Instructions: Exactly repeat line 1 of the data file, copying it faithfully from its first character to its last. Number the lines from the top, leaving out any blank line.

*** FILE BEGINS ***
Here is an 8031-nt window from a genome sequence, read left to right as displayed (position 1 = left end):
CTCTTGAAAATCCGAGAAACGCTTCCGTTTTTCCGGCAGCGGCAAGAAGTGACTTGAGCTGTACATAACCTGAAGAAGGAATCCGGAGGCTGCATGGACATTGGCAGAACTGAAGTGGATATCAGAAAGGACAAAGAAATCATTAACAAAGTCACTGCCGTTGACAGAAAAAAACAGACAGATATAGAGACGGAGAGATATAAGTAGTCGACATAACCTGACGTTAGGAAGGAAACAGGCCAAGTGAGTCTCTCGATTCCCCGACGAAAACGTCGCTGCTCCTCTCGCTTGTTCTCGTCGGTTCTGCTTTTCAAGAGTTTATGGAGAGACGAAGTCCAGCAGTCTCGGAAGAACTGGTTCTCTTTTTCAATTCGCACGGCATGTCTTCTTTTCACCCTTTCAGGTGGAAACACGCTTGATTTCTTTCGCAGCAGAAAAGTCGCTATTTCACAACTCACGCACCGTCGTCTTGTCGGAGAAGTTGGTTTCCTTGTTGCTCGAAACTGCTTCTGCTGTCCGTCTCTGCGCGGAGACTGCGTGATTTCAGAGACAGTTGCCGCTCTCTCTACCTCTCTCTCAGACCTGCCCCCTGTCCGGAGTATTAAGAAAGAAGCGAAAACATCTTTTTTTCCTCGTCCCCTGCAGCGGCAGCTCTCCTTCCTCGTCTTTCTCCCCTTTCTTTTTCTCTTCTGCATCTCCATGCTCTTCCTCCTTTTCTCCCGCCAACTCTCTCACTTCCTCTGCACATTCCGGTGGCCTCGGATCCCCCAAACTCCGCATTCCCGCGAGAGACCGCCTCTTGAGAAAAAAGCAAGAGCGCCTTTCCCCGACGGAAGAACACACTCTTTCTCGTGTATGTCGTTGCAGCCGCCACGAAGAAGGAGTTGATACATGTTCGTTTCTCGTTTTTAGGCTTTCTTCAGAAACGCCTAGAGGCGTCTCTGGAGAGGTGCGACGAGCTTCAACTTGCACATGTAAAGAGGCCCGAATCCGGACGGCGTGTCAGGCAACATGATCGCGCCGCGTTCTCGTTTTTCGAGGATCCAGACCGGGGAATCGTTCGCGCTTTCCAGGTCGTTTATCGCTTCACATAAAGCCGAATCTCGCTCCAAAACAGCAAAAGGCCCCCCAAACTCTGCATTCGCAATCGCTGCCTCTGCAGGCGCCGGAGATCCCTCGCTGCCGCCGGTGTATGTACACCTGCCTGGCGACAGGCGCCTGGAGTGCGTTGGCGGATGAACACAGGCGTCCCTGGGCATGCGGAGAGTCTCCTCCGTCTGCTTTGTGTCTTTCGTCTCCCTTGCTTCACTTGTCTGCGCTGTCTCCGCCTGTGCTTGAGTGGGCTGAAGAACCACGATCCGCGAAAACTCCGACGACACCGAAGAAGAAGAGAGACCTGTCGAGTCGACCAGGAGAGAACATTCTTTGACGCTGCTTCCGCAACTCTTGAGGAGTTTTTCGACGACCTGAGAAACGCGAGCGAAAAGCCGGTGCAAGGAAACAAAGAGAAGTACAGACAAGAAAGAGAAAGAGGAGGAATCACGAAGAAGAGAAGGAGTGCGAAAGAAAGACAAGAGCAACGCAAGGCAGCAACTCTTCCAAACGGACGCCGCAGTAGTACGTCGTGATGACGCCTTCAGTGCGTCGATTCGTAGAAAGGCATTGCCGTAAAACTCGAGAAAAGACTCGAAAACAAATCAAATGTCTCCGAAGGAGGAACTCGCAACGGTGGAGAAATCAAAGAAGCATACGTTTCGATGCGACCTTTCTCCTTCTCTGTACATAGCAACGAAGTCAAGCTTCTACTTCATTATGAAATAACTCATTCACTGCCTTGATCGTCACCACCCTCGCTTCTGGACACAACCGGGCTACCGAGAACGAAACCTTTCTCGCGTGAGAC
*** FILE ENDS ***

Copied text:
Here is an 8031-nt window from a genome sequence, read left to right as displayed (position 1 = left end):